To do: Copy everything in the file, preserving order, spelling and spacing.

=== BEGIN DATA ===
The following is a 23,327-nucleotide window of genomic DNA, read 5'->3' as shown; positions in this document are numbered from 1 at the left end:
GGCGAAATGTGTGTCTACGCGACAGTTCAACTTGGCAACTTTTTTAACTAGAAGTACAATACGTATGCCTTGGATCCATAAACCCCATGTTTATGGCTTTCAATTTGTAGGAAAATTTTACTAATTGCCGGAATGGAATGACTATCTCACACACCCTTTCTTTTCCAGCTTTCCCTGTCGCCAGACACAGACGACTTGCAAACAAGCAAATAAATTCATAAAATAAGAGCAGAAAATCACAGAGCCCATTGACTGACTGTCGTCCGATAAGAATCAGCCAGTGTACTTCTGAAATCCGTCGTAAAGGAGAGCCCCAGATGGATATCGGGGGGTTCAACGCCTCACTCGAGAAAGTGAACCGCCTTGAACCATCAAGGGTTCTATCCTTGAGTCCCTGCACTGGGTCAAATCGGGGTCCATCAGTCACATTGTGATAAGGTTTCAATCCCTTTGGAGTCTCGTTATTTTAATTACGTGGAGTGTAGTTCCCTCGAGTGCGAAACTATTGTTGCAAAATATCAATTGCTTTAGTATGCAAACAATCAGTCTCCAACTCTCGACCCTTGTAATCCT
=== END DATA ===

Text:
The following is a 23,327-nucleotide window of genomic DNA, read 5'->3' as shown; positions in this document are numbered from 1 at the left end:
GGCGAAATGTGTGTCTACGCGACAGTTCAACTTGGCAACTTTTTTAACTAGAAGTACAATACGTATGCCTTGGATCCATAAACCCCATGTTTATGGCTTTCAATTTGTAGGAAAATTTTACTAATTGCCGGAATGGAATGACTATCTCACACACCCTTTCTTTTCCAGCTTTCCCTGTCGCCAGACACAGACGACTTGCAAACAAGCAAATAAATTCATAAAATAAGAGCAGAAAATCACAGAGCCCATTGACTGACTGTCGTCCGATAAGAATCAGCCAGTGTACTTCTGAAATCCGTCGTAAAGGAGAGCCCCAGATGGATATCGGGGGGTTCAACGCCTCACTCGAGAAAGTGAACCGCCTTGAACCATCAAGGGTTCTATCCTTGAGTCCCTGCACTGGGTCAAATCGGGGTCCATCAGTCACATTGTGATAAGGTTTCAATCCCTTTGGAGTCTCGTTATTTTAATTACGTGGAGTGTAGTTCCCTCGAGTGCGAAACTATTGTTGCAAAATATCAATTGCTTTAGTATGCAAACAATCAGTCTCCAACTCTCGACCCTTGTAATCCT